Sometimes I run out of space or have a grammar concept that I know is going to be A LOT of notes (Asking and Answering Questions is a HUGE topic for example).  When that happens, I tend to give the students more of a fill-in-the-blank type notes page and then just have them write examples on the notebook pages and just fill in key components on the worksheet notes.  The worksheet is then taped into the notebook and folded in half so they can close up the notebook and not lose the sheet.  Sometimes I have the students fill in charts that are just taped into the books and other times we complete cloze type activities with songs that help reinforce the information we've covered that day (this page is showing Reflex Your Verby - if you haven't checked this one out, you HAVE to!)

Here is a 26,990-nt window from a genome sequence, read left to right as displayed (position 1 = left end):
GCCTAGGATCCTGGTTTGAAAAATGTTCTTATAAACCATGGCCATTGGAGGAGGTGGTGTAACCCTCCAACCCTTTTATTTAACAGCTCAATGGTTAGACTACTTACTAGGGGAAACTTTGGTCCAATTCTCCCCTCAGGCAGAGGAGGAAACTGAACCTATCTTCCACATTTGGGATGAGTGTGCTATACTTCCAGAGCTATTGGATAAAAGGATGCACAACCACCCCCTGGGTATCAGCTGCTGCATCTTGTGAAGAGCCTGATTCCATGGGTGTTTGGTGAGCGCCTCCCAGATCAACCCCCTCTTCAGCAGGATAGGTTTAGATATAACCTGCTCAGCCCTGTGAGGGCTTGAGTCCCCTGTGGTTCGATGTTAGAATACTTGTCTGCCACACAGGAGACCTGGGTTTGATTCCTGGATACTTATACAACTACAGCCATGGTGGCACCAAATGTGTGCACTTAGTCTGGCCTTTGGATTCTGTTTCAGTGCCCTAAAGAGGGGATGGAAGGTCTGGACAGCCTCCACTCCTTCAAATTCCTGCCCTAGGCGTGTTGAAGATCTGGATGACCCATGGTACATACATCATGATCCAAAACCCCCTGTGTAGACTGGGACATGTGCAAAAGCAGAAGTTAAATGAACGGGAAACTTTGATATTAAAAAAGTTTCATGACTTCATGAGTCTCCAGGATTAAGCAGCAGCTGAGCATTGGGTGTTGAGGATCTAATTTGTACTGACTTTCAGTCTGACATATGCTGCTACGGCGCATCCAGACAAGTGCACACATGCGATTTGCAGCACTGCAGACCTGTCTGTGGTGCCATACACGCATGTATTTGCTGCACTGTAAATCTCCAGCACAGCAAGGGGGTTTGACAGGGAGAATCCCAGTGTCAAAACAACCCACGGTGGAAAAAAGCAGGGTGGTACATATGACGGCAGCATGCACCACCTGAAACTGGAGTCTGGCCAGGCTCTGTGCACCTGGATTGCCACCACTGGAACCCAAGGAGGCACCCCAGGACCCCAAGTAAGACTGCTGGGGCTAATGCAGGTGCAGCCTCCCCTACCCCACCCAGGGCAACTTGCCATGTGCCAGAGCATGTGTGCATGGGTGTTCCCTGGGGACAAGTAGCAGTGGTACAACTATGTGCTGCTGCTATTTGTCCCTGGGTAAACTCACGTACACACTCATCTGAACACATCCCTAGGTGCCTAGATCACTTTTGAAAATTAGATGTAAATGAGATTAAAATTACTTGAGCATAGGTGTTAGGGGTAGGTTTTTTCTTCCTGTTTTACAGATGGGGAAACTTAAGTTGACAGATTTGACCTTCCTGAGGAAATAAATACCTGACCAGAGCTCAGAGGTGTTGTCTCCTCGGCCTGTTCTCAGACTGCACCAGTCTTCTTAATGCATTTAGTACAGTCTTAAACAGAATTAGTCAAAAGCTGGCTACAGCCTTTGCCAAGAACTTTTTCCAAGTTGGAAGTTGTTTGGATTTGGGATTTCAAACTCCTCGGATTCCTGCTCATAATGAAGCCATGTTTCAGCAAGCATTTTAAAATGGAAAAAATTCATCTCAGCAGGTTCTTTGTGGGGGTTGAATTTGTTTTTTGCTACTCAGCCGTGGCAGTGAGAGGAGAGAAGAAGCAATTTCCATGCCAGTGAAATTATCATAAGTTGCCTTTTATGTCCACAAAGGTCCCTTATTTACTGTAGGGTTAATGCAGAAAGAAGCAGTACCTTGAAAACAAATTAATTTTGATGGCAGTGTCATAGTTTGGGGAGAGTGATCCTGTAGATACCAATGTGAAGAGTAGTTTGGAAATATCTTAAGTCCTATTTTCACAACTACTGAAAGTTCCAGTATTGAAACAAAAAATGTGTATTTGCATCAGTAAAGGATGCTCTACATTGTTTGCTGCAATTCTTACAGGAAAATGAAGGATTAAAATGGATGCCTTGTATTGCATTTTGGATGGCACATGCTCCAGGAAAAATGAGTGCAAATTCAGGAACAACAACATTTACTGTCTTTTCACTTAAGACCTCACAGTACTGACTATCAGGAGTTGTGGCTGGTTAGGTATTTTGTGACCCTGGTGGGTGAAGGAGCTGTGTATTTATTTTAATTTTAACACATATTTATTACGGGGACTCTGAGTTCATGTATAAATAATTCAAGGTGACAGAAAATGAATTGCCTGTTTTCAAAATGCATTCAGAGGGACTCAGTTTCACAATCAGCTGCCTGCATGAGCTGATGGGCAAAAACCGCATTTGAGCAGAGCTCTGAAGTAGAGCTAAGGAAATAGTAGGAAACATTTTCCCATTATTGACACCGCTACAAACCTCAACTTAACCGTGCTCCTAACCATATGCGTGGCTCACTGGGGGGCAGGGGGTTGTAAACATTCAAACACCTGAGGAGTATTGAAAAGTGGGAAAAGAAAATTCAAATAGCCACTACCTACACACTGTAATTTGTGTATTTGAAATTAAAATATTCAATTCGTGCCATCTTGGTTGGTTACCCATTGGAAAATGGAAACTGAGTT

Though I really don't use textbooks, I am still tied to the vocabulary and grammar structures covered within the book, so my vocabulary lists are incredibly long.  The way I tackle them is to break them into sections and give each section a title (it may be the same as what the book uses or it may be something more updated).  I have the students write the section title in the margin and then the words for that section go next to the title.  Once we've reached the end of the section, they draw a line.  It's simple but helps keep them organized.  We keep the Spanish words/phrases on the left and the English on the right.